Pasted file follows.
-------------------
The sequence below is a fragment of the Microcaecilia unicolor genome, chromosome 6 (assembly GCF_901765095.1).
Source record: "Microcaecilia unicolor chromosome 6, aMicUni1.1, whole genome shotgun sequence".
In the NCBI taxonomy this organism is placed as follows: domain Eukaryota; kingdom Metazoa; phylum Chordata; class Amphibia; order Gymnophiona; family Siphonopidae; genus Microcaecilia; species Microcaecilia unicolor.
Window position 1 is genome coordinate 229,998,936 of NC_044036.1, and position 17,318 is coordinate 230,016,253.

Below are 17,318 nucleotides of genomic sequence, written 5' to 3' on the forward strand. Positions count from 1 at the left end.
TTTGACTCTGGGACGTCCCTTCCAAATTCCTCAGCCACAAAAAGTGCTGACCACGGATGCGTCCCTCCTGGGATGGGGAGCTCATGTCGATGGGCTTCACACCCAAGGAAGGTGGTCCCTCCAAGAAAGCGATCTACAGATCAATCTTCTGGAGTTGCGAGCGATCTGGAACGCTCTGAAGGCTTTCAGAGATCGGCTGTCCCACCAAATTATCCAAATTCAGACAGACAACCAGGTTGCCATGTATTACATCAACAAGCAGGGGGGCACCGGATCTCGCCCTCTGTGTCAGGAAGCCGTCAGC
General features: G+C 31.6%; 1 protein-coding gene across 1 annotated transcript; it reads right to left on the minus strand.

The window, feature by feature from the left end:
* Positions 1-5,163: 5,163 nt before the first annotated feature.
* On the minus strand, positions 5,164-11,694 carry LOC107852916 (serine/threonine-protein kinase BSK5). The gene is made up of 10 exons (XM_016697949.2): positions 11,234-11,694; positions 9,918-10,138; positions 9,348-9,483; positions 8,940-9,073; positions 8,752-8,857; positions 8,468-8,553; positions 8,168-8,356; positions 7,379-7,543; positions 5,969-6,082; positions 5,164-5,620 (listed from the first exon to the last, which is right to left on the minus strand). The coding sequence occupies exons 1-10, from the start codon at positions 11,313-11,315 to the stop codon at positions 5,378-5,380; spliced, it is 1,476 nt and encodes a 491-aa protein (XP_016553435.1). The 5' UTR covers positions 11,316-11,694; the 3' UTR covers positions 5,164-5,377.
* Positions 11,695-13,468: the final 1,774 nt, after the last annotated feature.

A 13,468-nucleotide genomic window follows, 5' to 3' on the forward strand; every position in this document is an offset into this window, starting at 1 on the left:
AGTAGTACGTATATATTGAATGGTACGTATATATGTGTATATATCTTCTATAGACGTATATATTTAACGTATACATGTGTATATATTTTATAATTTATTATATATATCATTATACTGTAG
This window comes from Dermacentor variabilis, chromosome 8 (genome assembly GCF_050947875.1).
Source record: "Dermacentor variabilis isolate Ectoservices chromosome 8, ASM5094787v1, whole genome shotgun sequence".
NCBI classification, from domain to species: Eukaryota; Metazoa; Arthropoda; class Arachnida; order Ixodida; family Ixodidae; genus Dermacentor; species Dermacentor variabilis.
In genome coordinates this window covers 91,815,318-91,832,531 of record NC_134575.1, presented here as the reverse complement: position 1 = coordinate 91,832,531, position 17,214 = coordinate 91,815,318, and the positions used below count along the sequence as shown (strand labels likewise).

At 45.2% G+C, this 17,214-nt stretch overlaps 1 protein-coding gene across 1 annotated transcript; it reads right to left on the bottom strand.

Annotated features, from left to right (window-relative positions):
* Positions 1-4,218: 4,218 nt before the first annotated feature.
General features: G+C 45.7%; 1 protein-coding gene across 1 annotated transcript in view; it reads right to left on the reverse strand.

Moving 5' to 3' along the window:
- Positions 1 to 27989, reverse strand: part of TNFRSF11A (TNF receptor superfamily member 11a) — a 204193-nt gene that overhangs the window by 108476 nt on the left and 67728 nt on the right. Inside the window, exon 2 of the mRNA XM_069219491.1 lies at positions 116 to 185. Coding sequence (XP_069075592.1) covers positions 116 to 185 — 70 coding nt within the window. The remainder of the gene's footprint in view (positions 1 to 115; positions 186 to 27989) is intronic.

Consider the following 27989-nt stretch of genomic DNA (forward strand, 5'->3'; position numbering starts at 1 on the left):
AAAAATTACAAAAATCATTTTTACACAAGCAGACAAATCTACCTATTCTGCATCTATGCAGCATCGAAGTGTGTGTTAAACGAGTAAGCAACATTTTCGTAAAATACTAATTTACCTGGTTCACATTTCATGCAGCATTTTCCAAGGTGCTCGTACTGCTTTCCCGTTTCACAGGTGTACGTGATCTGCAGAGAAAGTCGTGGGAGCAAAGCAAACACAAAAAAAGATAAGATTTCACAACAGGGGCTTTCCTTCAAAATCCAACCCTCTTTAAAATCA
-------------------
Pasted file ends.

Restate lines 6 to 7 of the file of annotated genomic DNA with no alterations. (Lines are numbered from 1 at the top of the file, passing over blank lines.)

TTTGACTCTGGGACGTCCCTTCCAAATTCCTCAGCCACAAAAAGTGCTGACCACGGATGCGTCCCTCCTGGGATGGGGAGCTCATGTCGATGGGCTTCACACCCAAGGAAGGTGGTCCCTCCAAGAAAGCGATCTACAGATCAATCTTCTGGAGTTGCGAGCGATCTGGAACGCTCTGAAGGCTTTCAGAGATCGGCTGTCCCACCAAATTATCCAAATTCAGACAGACAACCAGGTTGCCATGTATTACATCAACAAGCAGGGGGGCACCGGATCTCGCCCTCTGTGTCAGGAAGCCGTCAGC
General features: G+C 31.6%; 1 protein-coding gene across 1 annotated transcript; it reads right to left on the minus strand.